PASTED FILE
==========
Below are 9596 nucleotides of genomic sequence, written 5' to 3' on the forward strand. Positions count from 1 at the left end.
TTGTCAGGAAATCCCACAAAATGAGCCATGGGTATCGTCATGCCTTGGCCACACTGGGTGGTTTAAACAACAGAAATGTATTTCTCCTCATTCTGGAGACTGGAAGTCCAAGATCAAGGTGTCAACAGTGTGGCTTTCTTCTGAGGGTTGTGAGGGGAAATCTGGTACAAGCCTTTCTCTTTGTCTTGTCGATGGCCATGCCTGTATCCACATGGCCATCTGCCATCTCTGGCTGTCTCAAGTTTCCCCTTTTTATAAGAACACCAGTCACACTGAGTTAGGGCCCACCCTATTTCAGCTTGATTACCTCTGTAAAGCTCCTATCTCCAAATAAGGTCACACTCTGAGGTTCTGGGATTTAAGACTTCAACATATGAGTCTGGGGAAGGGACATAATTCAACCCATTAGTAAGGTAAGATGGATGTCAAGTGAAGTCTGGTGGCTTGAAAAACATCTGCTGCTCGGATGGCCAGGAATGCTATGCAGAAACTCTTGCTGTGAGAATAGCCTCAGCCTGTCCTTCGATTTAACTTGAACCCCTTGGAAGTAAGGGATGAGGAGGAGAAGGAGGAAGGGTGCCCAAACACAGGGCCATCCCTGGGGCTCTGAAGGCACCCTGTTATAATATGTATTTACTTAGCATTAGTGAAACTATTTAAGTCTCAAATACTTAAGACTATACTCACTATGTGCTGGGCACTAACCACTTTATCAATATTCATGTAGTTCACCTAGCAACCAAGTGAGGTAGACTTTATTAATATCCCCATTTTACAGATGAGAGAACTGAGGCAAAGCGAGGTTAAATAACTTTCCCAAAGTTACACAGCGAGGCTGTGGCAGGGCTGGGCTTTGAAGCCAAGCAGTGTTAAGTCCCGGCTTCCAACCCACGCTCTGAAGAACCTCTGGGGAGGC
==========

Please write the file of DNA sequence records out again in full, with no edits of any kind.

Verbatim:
Below are 9596 nucleotides of genomic sequence, written 5' to 3' on the forward strand. Positions count from 1 at the left end.
TTGTCAGGAAATCCCACAAAATGAGCCATGGGTATCGTCATGCCTTGGCCACACTGGGTGGTTTAAACAACAGAAATGTATTTCTCCTCATTCTGGAGACTGGAAGTCCAAGATCAAGGTGTCAACAGTGTGGCTTTCTTCTGAGGGTTGTGAGGGGAAATCTGGTACAAGCCTTTCTCTTTGTCTTGTCGATGGCCATGCCTGTATCCACATGGCCATCTGCCATCTCTGGCTGTCTCAAGTTTCCCCTTTTTATAAGAACACCAGTCACACTGAGTTAGGGCCCACCCTATTTCAGCTTGATTACCTCTGTAAAGCTCCTATCTCCAAATAAGGTCACACTCTGAGGTTCTGGGATTTAAGACTTCAACATATGAGTCTGGGGAAGGGACATAATTCAACCCATTAGTAAGGTAAGATGGATGTCAAGTGAAGTCTGGTGGCTTGAAAAACATCTGCTGCTCGGATGGCCAGGAATGCTATGCAGAAACTCTTGCTGTGAGAATAGCCTCAGCCTGTCCTTCGATTTAACTTGAACCCCTTGGAAGTAAGGGATGAGGAGGAGAAGGAGGAAGGGTGCCCAAACACAGGGCCATCCCTGGGGCTCTGAAGGCACCCTGTTATAATATGTATTTACTTAGCATTAGTGAAACTATTTAAGTCTCAAATACTTAAGACTATACTCACTATGTGCTGGGCACTAACCACTTTATCAATATTCATGTAGTTCACCTAGCAACCAAGTGAGGTAGACTTTATTAATATCCCCATTTTACAGATGAGAGAACTGAGGCAAAGCGAGGTTAAATAACTTTCCCAAAGTTACACAGCGAGGCTGTGGCAGGGCTGGGCTTTGAAGCCAAGCAGTGTTAAGTCCCGGCTTCCAACCCACGCTCTGAAGAACCTCTGGGGAGGC